A “new normal” of 25 percent more incidents of online harm reported every year since 2020 has prompted online safety organisation Netsafe to engage directly with some of the groups most affected.
A series of in-person and online events during New Zealand Netsafety Week will see groups such as Māori, LGBTQI+, young people, women, and seniors sharing the impact digital harm has on them.
Netsafe CEO Brent Carey said the huge increases in reports could be down to a number of factors, such as increased awareness of Netsafe’s ability to help and the increased role the internet plays in the lives of New Zealanders, around 89 percent of whom are active social media users.
But there’s also the factor of the past few years, with lockdowns contributing to social isolation and economic and social instability has caused strain, especially on society’s most vulnerable.
Carey said the loneliness factor is not talked about enough.
“What happens to people when they are lonely and what sort of risks do they take… lockdowns and being disconnected from their communities means you’re looking for more meaning online,” he said.
And this can mean more time in echo chambers or in online communities that become a person’s sole point of access to certain information.
It’s a difficult knot to untie, especially when breaking through to people requires reality-testing and harnessing their sense of optimism. Carey said this is “challenging, when crisis is the new normal”.
Countries like the UK and Japan have appointed ministers of loneliness, to tackle what is increasingly being seen as a society-wide problem.
The idea was first floated by political theorist Hannah Arendt over 60 years ago, who argued that in cutting people off from human connection, loneliness makes people susceptible to totalitarianism.
The internet has played a vital role in keeping people connected during these years of the pandemic, with closed borders and lockdown orders overcome by the ability to move a business meeting or a birthday party onto Zoom, a sometimes reasonable facsimile of reality.
But at the same time, it also provides an entire utility belt’s worth of tools for bad actors, and opportunities to move IRL antisocial behaviours like domestic abuse into the digital arena.
Carey paints a picture of a growing list of ways people can hurt each other online, from the well-known concerns around cyberbullying and harassment. Some plots take some malicious forethought to put together, such as doctored photos or video of ex-partners shared as revenge porn or the winding schemes of ‘Tinder Swindler’ Simon Leviev.
These aren’t things experienced by just a few, either. A survey from a few months after the first lockdown found four in 10 respondents received unwanted digital communication in the year previous.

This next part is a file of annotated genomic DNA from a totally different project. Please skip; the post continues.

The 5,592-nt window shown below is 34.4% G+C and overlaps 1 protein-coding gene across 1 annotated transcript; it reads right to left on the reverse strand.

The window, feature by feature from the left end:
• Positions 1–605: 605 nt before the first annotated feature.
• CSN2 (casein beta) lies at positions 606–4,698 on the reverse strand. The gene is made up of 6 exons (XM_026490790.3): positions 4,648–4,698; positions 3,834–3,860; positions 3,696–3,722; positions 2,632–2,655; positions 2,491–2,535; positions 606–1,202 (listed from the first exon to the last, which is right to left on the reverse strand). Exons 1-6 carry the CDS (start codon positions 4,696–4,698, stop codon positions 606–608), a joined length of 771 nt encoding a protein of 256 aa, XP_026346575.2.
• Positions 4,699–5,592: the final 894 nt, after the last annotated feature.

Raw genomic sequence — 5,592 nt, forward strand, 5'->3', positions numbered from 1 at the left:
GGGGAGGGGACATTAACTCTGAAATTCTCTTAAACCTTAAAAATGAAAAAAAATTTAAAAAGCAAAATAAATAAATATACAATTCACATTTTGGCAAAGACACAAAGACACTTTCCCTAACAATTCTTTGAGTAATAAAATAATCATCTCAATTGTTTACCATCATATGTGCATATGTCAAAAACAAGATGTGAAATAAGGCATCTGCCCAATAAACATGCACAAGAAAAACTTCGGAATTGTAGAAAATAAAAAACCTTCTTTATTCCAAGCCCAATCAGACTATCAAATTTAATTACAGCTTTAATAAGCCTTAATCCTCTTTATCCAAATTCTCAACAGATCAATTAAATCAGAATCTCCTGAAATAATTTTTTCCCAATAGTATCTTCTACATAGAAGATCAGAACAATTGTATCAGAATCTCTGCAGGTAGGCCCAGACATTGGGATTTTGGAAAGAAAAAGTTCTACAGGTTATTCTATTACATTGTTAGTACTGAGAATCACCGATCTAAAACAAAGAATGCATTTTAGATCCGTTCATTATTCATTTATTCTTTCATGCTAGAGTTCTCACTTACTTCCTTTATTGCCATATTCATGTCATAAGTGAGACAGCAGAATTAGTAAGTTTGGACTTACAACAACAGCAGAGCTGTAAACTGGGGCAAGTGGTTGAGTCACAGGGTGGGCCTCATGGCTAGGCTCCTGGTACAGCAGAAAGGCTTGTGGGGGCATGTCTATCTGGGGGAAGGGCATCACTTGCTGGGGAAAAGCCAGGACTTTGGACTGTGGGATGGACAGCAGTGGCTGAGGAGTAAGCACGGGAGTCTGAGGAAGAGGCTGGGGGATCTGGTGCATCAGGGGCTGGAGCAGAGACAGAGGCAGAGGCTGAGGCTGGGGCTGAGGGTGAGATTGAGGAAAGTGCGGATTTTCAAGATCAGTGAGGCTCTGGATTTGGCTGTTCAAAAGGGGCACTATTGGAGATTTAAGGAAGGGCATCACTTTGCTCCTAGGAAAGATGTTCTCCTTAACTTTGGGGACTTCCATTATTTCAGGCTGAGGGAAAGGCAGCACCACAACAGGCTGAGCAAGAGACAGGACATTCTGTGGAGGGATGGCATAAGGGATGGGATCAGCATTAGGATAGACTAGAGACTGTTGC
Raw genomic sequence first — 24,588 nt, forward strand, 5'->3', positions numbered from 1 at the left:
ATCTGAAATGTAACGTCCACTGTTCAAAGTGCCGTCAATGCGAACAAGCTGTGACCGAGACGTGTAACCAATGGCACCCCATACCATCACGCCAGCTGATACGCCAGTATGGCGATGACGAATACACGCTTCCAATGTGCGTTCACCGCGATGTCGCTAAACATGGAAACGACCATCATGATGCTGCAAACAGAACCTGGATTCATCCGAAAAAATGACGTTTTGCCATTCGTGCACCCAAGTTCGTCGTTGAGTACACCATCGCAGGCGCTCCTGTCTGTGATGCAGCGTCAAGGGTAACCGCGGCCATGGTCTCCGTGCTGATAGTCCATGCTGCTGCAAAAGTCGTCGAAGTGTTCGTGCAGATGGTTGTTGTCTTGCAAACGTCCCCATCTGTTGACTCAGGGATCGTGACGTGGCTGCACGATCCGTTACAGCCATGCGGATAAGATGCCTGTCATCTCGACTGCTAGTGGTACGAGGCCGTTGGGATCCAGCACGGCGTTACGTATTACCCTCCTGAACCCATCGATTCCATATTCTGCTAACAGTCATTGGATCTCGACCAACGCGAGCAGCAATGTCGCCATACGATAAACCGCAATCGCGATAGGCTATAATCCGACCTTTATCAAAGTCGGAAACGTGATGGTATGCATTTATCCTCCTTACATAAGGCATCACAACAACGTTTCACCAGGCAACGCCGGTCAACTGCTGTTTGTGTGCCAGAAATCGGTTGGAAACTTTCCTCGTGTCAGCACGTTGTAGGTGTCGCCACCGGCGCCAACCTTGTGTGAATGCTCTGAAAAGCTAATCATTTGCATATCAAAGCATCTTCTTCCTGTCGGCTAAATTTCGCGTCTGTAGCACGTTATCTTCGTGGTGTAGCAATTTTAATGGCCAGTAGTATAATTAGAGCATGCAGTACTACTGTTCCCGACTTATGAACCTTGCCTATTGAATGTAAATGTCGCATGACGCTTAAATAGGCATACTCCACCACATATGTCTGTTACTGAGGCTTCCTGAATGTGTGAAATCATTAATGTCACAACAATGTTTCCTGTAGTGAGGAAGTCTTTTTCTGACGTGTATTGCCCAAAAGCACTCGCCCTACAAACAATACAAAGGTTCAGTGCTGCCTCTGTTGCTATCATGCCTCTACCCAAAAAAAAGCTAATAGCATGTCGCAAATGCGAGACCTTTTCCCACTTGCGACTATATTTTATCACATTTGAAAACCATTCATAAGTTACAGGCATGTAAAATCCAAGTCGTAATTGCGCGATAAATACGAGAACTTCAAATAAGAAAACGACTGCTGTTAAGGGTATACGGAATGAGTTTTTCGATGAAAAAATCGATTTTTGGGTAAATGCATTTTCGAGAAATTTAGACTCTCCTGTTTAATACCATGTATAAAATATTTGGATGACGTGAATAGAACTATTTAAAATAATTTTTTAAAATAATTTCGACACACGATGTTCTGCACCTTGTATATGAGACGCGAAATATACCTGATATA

Taking into account the almost 90 percent social media use rate in New Zealand, that means around half of Kiwi netizens have had a brush with digital harm.
The Harmful Digital Communications Act was passed in 2015, giving Netsafe the power to persuade website and ISP providers to take down harmful content.
But experiences of these harms are not felt equally across groups of people.
One example comes from research from the Australian eSafety Commissioner, which found one in three women surveyed had gone through online abuse in a work context, with much of it leading to women taking a step back from work and foregoing chances to advance professionally.
Netsafe reports a similar state of affairs on this side of the Tasman.
That’s why this year the Netsafety Week takes the theme of diversity, with the aim of putting the experiences of specifically vulnerable communities front and centre through breakfast events with high-profile women like Paula Bennett, Amanda Millar and Sara Templeton talking about their experiences with online abuse and a hui in Auckland discussing safety online for Māori.
Webinars throughout the week will be helmed by people from LGBTQI+, senior, neuro and linguistically diverse communities.
“We need to engage our diverse communities and put them at the forefront of online safety conversations,” Carey said. “Everyone deserves to use digital technology without being harmed.”
Carey pointed to the hui on July 27 in particular as a fresh approach to online safety, with the hope of finding better outcomes for Māori by embracing Te Tiriti, tikanga and prioritising Māori inclusion in decision-making.
“We want to build relationships with iwi, hapū and whānau and ensure Māori aren’t getting overlooked when it comes to online safety,” he said. “On the day we have various facilitators who will start community conversations between Māori, agencies, and New Zealand tech providers.”
Netsafety Week runs from July 26 to July 30.
The 10 principles of the Harmful Digital Communications Act Netsafe is allowed to act on are as follows: